San Francisco's clothed residents never really had a problem with a neighbor roaming around naked or with public nudity being legal. An epicenter of liberal activism and tolerance, the city never really bothered to ask nudists to stick to some basic etiquette, like putting a towel down on a park bench before they sat on it.
But now the city legislators have proposed a law to ban nudity in restaurants and require unclad people to place a towel or other material down before sitting bare-bottomed on benches or other public seats.
It used to be that there would be one nude guy wandering around the neighborhood and no one thought twice about it, Supervisor Scott Wiener, who represents the city's Castro district, told The New York Times. Now it's a regular thing and much more obnoxious. We have guys sitting down naked in public without the common decency to put something down underneath them.
I'm not a health expert, but I believe sitting nude in a public place is not sanitary, Weiner told Reuters. Would you want to sit on a seat where someone had been sitting naked? I think most people would say, 'No.'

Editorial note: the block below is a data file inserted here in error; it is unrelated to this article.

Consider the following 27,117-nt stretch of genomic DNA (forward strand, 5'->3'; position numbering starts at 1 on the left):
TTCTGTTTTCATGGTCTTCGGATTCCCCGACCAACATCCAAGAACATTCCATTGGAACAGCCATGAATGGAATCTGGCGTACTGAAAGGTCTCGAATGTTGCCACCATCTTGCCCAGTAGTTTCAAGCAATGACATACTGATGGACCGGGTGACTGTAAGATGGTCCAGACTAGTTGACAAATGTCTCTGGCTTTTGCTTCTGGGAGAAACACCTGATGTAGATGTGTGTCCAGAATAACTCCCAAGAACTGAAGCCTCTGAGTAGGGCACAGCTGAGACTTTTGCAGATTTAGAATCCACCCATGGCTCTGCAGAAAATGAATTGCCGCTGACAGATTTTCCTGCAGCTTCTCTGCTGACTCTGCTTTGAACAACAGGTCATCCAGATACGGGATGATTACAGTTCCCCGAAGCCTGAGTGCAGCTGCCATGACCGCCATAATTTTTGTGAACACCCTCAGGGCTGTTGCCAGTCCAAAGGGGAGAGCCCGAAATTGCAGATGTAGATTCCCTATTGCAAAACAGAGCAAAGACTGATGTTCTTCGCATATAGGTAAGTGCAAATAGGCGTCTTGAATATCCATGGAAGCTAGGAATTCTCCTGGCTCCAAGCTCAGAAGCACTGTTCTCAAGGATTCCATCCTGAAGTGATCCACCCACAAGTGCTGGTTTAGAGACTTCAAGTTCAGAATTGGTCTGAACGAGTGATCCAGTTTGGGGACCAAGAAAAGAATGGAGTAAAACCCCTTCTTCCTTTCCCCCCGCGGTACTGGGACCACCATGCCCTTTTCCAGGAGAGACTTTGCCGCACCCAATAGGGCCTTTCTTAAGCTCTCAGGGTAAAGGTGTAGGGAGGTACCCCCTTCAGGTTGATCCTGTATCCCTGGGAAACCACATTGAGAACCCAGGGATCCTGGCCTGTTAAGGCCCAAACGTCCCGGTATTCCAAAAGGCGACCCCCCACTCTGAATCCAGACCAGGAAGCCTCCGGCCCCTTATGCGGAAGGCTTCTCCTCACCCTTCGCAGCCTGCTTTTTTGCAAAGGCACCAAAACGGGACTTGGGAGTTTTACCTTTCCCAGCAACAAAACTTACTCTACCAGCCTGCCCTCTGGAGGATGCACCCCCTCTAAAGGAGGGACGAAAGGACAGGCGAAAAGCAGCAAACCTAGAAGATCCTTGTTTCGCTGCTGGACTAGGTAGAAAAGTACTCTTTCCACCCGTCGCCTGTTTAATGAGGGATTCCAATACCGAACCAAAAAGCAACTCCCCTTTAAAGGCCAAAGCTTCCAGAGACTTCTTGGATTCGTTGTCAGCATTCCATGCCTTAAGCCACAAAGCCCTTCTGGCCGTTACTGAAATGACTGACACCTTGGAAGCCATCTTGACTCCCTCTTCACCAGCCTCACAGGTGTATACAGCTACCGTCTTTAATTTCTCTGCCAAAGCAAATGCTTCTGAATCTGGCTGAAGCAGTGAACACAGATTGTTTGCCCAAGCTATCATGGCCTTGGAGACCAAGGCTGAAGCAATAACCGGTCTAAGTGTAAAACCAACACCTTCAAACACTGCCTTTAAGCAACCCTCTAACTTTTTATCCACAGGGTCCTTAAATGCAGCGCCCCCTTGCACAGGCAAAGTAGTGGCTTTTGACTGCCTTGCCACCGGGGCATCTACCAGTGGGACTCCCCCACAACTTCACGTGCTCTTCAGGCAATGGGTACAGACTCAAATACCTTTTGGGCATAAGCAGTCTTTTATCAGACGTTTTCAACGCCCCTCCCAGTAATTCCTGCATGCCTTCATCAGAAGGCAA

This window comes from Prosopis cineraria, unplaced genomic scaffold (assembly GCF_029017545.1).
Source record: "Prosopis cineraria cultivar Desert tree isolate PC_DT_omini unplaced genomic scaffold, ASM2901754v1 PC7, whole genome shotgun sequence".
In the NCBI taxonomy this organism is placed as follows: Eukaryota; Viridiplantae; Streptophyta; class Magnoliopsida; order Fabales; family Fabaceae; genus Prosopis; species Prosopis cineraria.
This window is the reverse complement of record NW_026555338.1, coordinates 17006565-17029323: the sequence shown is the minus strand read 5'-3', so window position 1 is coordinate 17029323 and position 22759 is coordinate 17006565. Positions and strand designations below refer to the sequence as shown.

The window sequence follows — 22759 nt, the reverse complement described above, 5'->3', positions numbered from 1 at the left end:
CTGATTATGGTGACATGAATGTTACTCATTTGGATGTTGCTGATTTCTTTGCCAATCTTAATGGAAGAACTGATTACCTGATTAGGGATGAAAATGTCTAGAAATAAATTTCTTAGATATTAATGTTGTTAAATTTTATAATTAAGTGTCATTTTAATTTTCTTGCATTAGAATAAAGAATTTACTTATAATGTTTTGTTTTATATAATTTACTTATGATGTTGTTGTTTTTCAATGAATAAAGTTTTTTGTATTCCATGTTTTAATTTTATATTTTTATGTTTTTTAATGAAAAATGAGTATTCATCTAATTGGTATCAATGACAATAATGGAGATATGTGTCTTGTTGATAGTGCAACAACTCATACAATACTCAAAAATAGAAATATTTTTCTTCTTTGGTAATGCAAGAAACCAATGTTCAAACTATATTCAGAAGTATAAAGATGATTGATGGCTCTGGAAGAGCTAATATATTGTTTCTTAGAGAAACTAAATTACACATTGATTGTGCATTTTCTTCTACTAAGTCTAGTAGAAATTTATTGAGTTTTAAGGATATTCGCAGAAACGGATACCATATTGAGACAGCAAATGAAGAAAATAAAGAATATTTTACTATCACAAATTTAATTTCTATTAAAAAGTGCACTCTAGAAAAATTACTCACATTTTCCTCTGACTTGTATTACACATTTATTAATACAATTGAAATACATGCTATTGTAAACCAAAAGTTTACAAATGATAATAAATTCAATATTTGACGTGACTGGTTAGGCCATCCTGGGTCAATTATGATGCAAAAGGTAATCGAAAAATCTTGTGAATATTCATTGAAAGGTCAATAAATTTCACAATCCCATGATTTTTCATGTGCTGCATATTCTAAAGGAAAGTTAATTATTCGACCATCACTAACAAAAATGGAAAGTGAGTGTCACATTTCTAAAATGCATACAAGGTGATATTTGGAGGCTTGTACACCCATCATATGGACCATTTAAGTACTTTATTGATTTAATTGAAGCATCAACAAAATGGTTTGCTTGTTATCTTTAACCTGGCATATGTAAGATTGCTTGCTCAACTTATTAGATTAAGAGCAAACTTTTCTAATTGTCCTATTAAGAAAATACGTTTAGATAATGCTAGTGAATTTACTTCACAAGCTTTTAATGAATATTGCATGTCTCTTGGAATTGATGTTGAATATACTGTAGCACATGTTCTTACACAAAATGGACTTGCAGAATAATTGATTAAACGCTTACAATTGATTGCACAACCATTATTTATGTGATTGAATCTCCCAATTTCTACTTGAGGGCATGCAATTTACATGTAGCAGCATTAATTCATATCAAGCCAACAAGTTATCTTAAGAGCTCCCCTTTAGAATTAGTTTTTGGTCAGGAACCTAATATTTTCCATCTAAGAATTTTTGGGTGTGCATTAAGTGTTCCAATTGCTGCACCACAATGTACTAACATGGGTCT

Nudist sympathizers have responded with a Nude-In organized by Mitch Hightower, 50, who runs a pornographic Web site.
They say the legislation is totally unnecessary to curb nudism; and putting a towel on the seat before you sit is basic nudist etiquette.
Protestors say that they always made sure their nudity wasn't offensive and used a cloth or at least a newspaper to cover their bare bottoms before sitting.
Public nudity is a draw for some San Francisco tourists, who have been known to pose for photographs with naked people.
The Nude-In was originally organized as a curtain-raiser for the Folsom Street Fair, an annual gay leather subculture fair held on the last Sunday in September. The event caps the city's Leather Pride Week.